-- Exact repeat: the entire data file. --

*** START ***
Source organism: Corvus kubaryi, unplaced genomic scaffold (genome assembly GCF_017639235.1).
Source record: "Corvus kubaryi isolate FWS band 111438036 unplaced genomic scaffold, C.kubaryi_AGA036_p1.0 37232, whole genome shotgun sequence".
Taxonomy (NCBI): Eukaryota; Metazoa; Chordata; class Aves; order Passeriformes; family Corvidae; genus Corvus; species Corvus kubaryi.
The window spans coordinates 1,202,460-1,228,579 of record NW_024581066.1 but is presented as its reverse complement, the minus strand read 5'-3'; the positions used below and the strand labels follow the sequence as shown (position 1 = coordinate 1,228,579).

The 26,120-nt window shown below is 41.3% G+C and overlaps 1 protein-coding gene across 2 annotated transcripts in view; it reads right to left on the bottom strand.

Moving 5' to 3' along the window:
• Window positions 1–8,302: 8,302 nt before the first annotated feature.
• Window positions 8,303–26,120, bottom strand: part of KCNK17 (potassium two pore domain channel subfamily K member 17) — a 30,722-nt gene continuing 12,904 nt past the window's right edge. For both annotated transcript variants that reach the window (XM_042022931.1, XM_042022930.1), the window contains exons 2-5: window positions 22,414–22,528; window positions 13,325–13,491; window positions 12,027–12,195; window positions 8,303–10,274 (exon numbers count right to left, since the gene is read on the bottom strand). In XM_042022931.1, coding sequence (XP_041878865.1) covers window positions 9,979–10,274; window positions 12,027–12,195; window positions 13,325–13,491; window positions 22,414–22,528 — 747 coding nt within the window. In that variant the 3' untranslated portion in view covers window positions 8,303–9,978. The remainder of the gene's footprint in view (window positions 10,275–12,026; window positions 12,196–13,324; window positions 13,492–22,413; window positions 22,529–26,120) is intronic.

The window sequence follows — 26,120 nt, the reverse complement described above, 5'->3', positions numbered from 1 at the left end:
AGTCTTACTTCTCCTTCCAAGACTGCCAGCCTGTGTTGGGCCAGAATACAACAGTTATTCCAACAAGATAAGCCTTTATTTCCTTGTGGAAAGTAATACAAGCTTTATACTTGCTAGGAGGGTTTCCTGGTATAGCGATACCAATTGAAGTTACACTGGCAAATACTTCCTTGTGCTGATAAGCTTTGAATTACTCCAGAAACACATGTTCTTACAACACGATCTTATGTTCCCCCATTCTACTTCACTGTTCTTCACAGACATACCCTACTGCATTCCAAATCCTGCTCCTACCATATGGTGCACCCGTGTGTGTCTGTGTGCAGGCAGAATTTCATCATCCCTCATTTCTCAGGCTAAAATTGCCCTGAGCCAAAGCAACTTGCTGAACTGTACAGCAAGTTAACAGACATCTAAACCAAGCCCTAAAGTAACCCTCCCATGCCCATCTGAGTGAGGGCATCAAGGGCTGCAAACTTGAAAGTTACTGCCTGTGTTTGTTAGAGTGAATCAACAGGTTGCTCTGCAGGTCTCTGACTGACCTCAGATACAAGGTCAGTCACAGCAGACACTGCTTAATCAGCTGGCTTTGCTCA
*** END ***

Source organism: Corvus kubaryi, unplaced genomic scaffold (genome assembly GCF_017639235.1).
Source record: "Corvus kubaryi isolate FWS band 111438036 unplaced genomic scaffold, C.kubaryi_AGA036_p1.0 37232, whole genome shotgun sequence".
Taxonomy (NCBI): Eukaryota; Metazoa; Chordata; class Aves; order Passeriformes; family Corvidae; genus Corvus; species Corvus kubaryi.
The window spans coordinates 1,202,460-1,228,579 of record NW_024581066.1 but is presented as its reverse complement, the minus strand read 5'-3'; the positions used below and the strand labels follow the sequence as shown (position 1 = coordinate 1,228,579).

The 26,120-nt window shown below is 41.3% G+C and overlaps 1 protein-coding gene across 2 annotated transcripts in view; it reads right to left on the bottom strand.

Moving 5' to 3' along the window:
• Window positions 1–8,302: 8,302 nt before the first annotated feature.
• Window positions 8,303–26,120, bottom strand: part of KCNK17 (potassium two pore domain channel subfamily K member 17) — a 30,722-nt gene continuing 12,904 nt past the window's right edge. For both annotated transcript variants that reach the window (XM_042022931.1, XM_042022930.1), the window contains exons 2-5: window positions 22,414–22,528; window positions 13,325–13,491; window positions 12,027–12,195; window positions 8,303–10,274 (exon numbers count right to left, since the gene is read on the bottom strand). In XM_042022931.1, coding sequence (XP_041878865.1) covers window positions 9,979–10,274; window positions 12,027–12,195; window positions 13,325–13,491; window positions 22,414–22,528 — 747 coding nt within the window. In that variant the 3' untranslated portion in view covers window positions 8,303–9,978. The remainder of the gene's footprint in view (window positions 10,275–12,026; window positions 12,196–13,324; window positions 13,492–22,413; window positions 22,529–26,120) is intronic.

The window sequence follows — 26,120 nt, the reverse complement described above, 5'->3', positions numbered from 1 at the left end:
AGTCTTACTTCTCCTTCCAAGACTGCCAGCCTGTGTTGGGCCAGAATACAACAGTTATTCCAACAAGATAAGCCTTTATTTCCTTGTGGAAAGTAATACAAGCTTTATACTTGCTAGGAGGGTTTCCTGGTATAGCGATACCAATTGAAGTTACACTGGCAAATACTTCCTTGTGCTGATAAGCTTTGAATTACTCCAGAAACACATGTTCTTACAACACGATCTTATGTTCCCCCATTCTACTTCACTGTTCTTCACAGACATACCCTACTGCATTCCAAATCCTGCTCCTACCATATGGTGCACCCGTGTGTGTCTGTGTGCAGGCAGAATTTCATCATCCCTCATTTCTCAGGCTAAAATTGCCCTGAGCCAAAGCAACTTGCTGAACTGTACAGCAAGTTAACAGACATCTAAACCAAGCCCTAAAGTAACCCTCCCATGCCCATCTGAGTGAGGGCATCAAGGGCTGCAAACTTGAAAGTTACTGCCTGTGTTTGTTAGAGTGAATCAACAGGTTGCTCTGCAGGTCTCTGACTGACCTCAGATACAAGGTCAGTCACAGCAGACACTGCTTAATCAGCTGGCTTTGCTCA